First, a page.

Covid: It will get worse before it gets better - Hindustan Times

Covid: It will get worse before it gets better

ByAshish K Jha
May 01, 2021 08:35 PM IST

There has been shocking, collective policy failure. Focus on controlling the spread of infections, taking care of the ill, vaccination, and genome sequencing now

There are four factors why the second wave has hit India with such intensity.

Kanpur:-A Covid-19 patient on oxygen support waits to be admitted to a hospital, during the second wave of the coronavirus pandemic in India, in Kanpur, Friday, April 30, 2021. (PTI Photo) (PTI04_30_2021_000044A) (PTI)
Kanpur:-A Covid-19 patient on oxygen support waits to be admitted to a hospital, during the second wave of the coronavirus pandemic in India, in Kanpur, Friday, April 30, 2021. (PTI Photo) (PTI04_30_2021_000044A) (PTI)

First, the variants. The B.1.1.7, the one from the United Kingdom (UK), is present in parts of northern India. B.1.617, sometimes known as the “double mutant”, is pervasive in many places across India. We don’t know how much more contagious B.1.617 is, but we do know that B.1.1.7 is very, very contagious. India should have seen this coming because variants were causing massive spikes in cases between December 2020 and February 2021 in the UK, Israel and Europe. It stood to reason that this global problem was going to come to India.

The second is the fact that in late-February and early March, infection numbers were rising quickly. And certainly by mid- to late-March, the rise was extremely obvious to anyone paying attention. And yet, through all of March, there was little to no action by the government. This was a collective and shocking policy failure.

Three, there was no adhering to basic public health guidelines — there were massive rallies and the Kumbh mela (one of the most disastrous super-spreading events), with no mask-wearing. Family and friends in India told me that India had beaten Covid-19. But how could India have beaten it, when no one in the world had beaten it? There was a broader mindset that, somehow, India was special and different from the rest of humanity. This was, of course, not possible.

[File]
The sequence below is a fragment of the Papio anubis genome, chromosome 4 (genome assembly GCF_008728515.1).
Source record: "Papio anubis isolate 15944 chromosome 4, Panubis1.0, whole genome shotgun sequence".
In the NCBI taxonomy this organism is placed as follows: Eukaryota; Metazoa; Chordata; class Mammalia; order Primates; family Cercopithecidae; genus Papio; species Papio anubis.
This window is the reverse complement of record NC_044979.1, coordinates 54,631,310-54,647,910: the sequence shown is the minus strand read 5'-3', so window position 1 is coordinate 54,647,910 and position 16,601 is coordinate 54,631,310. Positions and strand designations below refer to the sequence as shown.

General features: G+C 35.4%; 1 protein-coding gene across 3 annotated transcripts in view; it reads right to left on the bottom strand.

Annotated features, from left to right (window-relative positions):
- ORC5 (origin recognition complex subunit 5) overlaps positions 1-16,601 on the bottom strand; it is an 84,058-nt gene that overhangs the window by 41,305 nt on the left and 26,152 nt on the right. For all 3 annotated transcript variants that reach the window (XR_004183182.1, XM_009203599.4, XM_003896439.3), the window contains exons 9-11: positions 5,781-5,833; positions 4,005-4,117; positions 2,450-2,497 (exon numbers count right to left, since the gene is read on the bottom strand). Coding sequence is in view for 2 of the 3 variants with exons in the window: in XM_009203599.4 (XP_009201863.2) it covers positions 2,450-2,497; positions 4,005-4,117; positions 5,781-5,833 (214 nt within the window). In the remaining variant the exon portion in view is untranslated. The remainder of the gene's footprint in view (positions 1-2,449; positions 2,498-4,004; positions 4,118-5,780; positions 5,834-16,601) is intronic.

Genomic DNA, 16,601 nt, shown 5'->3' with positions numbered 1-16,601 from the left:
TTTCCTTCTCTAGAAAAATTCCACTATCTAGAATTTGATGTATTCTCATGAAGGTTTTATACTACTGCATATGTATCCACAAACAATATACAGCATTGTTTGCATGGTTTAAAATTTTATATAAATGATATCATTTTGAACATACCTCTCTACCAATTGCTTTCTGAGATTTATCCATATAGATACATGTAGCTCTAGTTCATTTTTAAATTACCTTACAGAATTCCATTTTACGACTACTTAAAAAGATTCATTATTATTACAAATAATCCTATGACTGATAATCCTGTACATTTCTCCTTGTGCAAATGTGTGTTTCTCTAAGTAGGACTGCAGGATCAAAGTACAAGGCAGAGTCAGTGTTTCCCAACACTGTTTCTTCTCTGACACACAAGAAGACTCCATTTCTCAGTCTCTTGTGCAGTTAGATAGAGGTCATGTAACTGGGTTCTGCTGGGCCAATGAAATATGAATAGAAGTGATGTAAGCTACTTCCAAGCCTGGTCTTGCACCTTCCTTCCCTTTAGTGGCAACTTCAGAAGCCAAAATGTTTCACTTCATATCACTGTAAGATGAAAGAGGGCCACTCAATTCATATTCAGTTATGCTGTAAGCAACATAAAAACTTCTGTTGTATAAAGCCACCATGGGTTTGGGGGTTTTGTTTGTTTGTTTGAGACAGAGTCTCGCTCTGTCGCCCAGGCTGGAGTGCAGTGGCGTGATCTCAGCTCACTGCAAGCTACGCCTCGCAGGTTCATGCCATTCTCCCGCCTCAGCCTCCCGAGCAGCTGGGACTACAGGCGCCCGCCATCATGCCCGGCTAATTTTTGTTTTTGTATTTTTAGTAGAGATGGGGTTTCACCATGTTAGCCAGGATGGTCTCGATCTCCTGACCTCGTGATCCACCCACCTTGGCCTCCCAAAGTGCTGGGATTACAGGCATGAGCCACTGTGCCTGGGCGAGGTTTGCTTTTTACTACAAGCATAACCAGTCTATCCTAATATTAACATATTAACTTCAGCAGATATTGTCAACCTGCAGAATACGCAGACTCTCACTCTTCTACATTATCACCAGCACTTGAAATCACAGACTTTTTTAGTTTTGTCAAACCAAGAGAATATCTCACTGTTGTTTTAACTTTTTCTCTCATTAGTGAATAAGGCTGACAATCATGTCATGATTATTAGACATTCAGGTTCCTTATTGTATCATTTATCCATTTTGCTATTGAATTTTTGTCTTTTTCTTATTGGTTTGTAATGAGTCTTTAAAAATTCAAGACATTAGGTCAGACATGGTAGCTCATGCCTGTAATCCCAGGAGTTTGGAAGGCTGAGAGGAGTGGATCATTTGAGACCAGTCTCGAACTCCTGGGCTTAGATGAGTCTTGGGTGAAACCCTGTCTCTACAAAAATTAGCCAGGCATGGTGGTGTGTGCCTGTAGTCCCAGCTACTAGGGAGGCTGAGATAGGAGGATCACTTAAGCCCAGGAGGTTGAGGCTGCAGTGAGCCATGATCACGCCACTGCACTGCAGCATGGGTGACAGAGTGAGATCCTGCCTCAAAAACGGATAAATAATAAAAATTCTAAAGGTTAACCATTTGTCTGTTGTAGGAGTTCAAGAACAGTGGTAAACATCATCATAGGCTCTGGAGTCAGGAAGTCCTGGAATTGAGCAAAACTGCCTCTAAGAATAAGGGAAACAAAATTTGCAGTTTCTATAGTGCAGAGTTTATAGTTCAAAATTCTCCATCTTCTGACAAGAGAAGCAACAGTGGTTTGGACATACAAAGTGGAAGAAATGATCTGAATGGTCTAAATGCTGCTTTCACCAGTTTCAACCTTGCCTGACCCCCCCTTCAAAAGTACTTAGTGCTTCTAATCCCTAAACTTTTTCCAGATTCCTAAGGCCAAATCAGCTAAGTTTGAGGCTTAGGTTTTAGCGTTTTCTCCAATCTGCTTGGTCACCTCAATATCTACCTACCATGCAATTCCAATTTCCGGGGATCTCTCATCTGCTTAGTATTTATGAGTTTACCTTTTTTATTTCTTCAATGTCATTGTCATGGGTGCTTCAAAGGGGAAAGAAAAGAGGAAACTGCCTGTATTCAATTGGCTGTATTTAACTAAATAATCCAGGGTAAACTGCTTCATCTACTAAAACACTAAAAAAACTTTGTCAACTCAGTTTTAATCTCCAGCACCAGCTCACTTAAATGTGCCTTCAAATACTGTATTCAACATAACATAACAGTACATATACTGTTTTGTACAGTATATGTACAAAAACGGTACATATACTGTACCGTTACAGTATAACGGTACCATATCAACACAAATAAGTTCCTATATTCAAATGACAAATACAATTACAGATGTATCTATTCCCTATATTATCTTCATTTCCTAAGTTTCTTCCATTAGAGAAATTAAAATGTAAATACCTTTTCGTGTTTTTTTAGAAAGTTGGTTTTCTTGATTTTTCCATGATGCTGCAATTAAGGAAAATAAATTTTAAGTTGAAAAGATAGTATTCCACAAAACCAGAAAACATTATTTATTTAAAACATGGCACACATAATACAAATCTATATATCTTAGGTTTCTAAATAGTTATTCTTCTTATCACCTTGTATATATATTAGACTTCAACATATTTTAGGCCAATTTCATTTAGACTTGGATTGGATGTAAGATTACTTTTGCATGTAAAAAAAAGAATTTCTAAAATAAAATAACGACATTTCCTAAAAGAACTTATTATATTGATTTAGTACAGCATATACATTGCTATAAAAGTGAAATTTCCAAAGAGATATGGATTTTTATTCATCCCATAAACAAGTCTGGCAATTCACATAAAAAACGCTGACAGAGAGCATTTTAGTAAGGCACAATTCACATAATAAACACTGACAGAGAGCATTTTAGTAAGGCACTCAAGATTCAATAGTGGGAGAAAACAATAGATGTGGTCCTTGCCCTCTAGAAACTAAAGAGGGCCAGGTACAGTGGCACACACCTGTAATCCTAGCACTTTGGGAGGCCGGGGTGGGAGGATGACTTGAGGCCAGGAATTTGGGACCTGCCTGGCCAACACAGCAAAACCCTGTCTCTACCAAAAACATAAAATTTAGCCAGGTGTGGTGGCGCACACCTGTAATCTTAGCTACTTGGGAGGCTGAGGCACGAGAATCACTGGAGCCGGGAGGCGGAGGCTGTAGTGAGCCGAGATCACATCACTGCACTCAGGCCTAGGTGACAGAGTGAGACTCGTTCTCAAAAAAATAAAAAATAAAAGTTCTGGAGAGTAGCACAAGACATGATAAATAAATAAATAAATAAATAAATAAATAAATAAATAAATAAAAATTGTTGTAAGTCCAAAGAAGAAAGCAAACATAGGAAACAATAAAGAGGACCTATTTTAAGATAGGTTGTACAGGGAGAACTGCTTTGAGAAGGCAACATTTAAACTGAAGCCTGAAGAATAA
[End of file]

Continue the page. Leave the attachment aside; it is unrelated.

And fourth, there is some evidence (though I don’t know how substantial it is) that the virus spreads more efficiently when humidity levels get lower. February-March months tend to be lower humidity months in some parts of India. This may have contributed, but is unlikely to have been a major factor.

India must now urgently and effectively do four sets of things.

First, we have to stop the spread of the infections. What we are seeing now are deaths from infections that happened two to three weeks ago. And if you see how much that infection number has increased, the number of people who are going to get very sick and need hospital and oxygen support will grow in the coming weeks. Stopping the spread requires three strategies.

One, stop the indoor gathering of people who are not part of the same household. That is not the same as a full lockdown. But what we need are significant public health restrictions — closing all indoor restaurants, shopping malls, offices. I would do this nationwide. There must, of course, be no crowds, no large events, no large gatherings.

Two, we have very good data now that shows wearing masks is critical. And the quality of the mask matters. We should be doing a much better job at getting high-quality masks out to the population. This does not require N95 masks, but even high-quality surgical masks can be very helpful. India must have a national mask policy that says that the moment you leave your home, you must wear a mask.

Three, scale up testing. You need to test people very early in the disease course when people have the mildest of symptoms, ideally before they even develop symptoms. This is because most of the spread of the virus happens early. Aggressive testing needs to take place in communities that have had outbreaks, so that infected people can be identified and isolated. India requires three to five times more testing than present levels. If this is not possible, then, at least, double it.